Intel reveals more details of its six-core Westmere chip

Intel reveals more details of its six-core Westmere chip

Summary: No sooner had I posted a story on upcoming six-core processors than Intel held a press conference to discuss its Westmere six-core chip. Here are some new details Intel has confirmed.


No sooner had I posted a story on upcoming six-core processors than Intel held a press conference to discuss its Westmere six-core processor--among other products--in more detail. The purpose of the briefing was to preview the papers that Intel will present at a major semiconductor conference, known as ISSCC 2010, which takes place next week in San Francisco.

Here are some additional details on the six-core chip that Intel has confirmed:

The six-core version of Westmere will be available in both desktop (Gulftown) and dual-socket server versions. Not surprisingly, it shares a lot of the same features with the dual-core Core i3 and Core i5 Westmeres including Hyper-Threading (12 threads for a six-core chip), Turbo Boost for improved performance on tasks that are not multi-threaded, an integrated memory controller, and features designed to make it more power-efficient.

But there are some differences too. Gulftown does not have a graphics controller in the same package, which makes sense given that it is designed for enthusiast desktops and will be paired with discrete graphics. It also has a larger data cache--a total of 12MB of L3 compared with 4MB on the dual-core versions--which when combined with the extra cores results in a chip that is larger and contains 1.17 billion transistors. Intel said it uses some of those extra transistors to speed up tasks such as data encryption and decryption.

Here's how the six-core chip will look in a dual-socket server, meaning one that uses two of these processors:

And here's a slide showing how the actual chip compares to the dual-core version currently available in mainstream laptops and desktops:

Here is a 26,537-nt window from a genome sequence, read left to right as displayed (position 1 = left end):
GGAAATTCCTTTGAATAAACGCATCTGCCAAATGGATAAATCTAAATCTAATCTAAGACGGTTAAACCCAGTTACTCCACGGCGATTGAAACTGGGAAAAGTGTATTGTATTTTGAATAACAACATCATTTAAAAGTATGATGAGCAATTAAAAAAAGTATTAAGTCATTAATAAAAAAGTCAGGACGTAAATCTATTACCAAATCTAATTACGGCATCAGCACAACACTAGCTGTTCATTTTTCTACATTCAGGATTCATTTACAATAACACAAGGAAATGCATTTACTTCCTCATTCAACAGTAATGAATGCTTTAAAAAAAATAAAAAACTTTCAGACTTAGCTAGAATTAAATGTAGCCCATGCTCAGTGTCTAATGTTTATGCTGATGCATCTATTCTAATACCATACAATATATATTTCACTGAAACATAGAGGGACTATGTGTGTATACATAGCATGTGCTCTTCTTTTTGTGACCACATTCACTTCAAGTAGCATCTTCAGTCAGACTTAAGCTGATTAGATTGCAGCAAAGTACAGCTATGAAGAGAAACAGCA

Topics: Processors, Hardware, Intel, Networking

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  • Ok.

    six-core ... we are in the future
    6 nucleos ... estamos en el futuro
  • RE: Intel reveals more details of its six-core Westmere chip

    so they're going to call this core i9? just to confuse everyone? maybe core i1?

    call me crazy but, why do we need this many cores in anything less than a cloud server? or maybe that's the reason they're making it . . .
    • your right

      I think the popularity of netbooks was brought
      about partially by people realizing our modern
      computers are much faster than we need. Since
      the beginning of the GUI, CPUs need to be
      faster and faster to power the prettier GUI,
      all of a sudden OS designers.. (ok...
      microsoft) can't find enough to put into it
      (that people remotely want) that requires more
      CPU. People are still using XP! Generation wise
      thats the equivalent of using 3.1 after '98
      came out, but there just isn't as much
      difference anymore. I think we'll see a move to
      NUI (natural user interfaces) in a few years
      that will start to require more computing
      power, but I think a limiting factor here is
      that the highest demand for NUI is in smaller
      form factors like laptops and netbooks where
      battery power is also an issue. But I think
      we're stalled, at least for portable computing.
      Of course there will continue to be advances in
      efficiency and design (which I think the
      industry reeealy needed)

      However, for many applications such as gaming
      and even more so production suites (3d
      rendering, photoshop etc) multicore is a HUGE
      advantage that I think many will be willing to
      pay for. Of course the reduced demand will
      drive up prices and possibly stagnate
      development a little, but just because it's
      multicore does not mean all the cores are as
      powerful. A dual-core atom does not compare to
      a core2 duo even remotely in speed, but a CPU
      of many small cores shows many advantages over
      a few large cores. For example GPUs consist of
      hundreds of "cores" these cores are hardly big
      enough to call cores, but the idea is similar,
      allowing many computations to take place at
      once, however one of these "cores" is very
      limited in it's function. So while intel is
      increasing the cores of it's x86 processor
      nVidia is increasing the functionality of its
      "cores" and they may collide int he middle
      sometime in the next some years.

      (I would use a six core processor for many
      hobbies of mine)
  • RE: Intel reveals more details of its six-core Westmere chip

    Maybe the cores should be laid out in a circular pattern in order to reduce propagation delay, similar to what Cray did with their supercomputers?